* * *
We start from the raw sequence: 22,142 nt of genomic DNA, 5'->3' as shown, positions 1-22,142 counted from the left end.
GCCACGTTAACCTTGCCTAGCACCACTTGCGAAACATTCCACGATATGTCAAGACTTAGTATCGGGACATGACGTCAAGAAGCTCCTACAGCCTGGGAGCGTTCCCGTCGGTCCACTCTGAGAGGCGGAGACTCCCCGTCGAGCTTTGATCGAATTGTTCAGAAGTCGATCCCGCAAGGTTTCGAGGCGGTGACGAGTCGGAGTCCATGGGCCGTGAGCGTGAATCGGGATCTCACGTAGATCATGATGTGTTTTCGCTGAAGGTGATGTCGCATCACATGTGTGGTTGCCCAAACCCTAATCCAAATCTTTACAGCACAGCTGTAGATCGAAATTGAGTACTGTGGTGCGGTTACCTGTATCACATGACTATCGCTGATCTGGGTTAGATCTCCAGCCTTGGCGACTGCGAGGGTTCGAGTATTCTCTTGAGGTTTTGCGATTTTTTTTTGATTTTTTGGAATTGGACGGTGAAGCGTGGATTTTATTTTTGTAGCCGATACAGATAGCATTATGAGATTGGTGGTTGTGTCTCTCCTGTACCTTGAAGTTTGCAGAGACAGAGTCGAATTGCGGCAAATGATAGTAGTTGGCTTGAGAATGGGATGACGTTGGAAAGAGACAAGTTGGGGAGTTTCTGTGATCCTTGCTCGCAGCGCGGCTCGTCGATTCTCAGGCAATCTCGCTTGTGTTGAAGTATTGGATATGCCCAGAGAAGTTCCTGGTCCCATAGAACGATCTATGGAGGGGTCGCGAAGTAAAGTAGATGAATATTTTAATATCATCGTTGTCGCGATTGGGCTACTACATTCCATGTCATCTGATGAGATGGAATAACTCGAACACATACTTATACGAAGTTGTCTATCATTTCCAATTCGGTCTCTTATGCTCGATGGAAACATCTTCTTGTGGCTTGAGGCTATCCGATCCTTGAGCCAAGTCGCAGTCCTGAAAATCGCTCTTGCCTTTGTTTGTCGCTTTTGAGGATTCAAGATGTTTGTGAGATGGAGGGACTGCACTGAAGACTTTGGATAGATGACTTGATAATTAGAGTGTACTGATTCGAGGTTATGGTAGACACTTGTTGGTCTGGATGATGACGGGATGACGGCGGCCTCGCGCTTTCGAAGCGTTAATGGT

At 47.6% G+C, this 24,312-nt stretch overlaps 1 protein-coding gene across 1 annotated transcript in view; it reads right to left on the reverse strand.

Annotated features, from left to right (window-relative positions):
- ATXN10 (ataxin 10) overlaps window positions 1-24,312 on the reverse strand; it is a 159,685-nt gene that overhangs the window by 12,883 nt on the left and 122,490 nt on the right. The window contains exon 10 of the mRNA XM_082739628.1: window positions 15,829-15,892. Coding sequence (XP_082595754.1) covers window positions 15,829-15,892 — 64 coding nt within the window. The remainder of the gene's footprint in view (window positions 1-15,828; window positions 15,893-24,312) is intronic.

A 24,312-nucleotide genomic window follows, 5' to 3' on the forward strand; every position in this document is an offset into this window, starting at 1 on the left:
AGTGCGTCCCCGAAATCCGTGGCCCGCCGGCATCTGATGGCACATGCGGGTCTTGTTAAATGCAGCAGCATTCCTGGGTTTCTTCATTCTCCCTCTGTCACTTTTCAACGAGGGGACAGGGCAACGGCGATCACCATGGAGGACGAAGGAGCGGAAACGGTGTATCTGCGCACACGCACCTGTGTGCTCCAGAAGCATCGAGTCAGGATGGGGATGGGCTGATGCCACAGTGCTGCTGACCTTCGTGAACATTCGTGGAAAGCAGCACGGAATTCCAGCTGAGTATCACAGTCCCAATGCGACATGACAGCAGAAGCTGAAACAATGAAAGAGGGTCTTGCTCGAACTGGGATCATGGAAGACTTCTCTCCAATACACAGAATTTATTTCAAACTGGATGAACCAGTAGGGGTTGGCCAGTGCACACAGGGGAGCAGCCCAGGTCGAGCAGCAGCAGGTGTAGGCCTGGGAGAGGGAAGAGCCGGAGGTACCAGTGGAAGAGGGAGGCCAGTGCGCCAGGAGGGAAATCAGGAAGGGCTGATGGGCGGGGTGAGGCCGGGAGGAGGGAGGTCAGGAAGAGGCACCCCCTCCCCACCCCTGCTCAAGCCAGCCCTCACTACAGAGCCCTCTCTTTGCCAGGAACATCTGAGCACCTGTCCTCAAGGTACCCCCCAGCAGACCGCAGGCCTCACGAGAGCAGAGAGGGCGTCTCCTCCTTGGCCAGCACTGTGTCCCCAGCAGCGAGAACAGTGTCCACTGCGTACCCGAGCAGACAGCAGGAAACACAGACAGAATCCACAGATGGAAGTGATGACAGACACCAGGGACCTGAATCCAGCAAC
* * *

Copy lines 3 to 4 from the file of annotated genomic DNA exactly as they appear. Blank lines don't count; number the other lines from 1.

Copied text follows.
At 47.6% G+C, this 24,312-nt stretch overlaps 1 protein-coding gene across 1 annotated transcript in view; it reads right to left on the reverse strand.

Annotated features, from left to right (window-relative positions):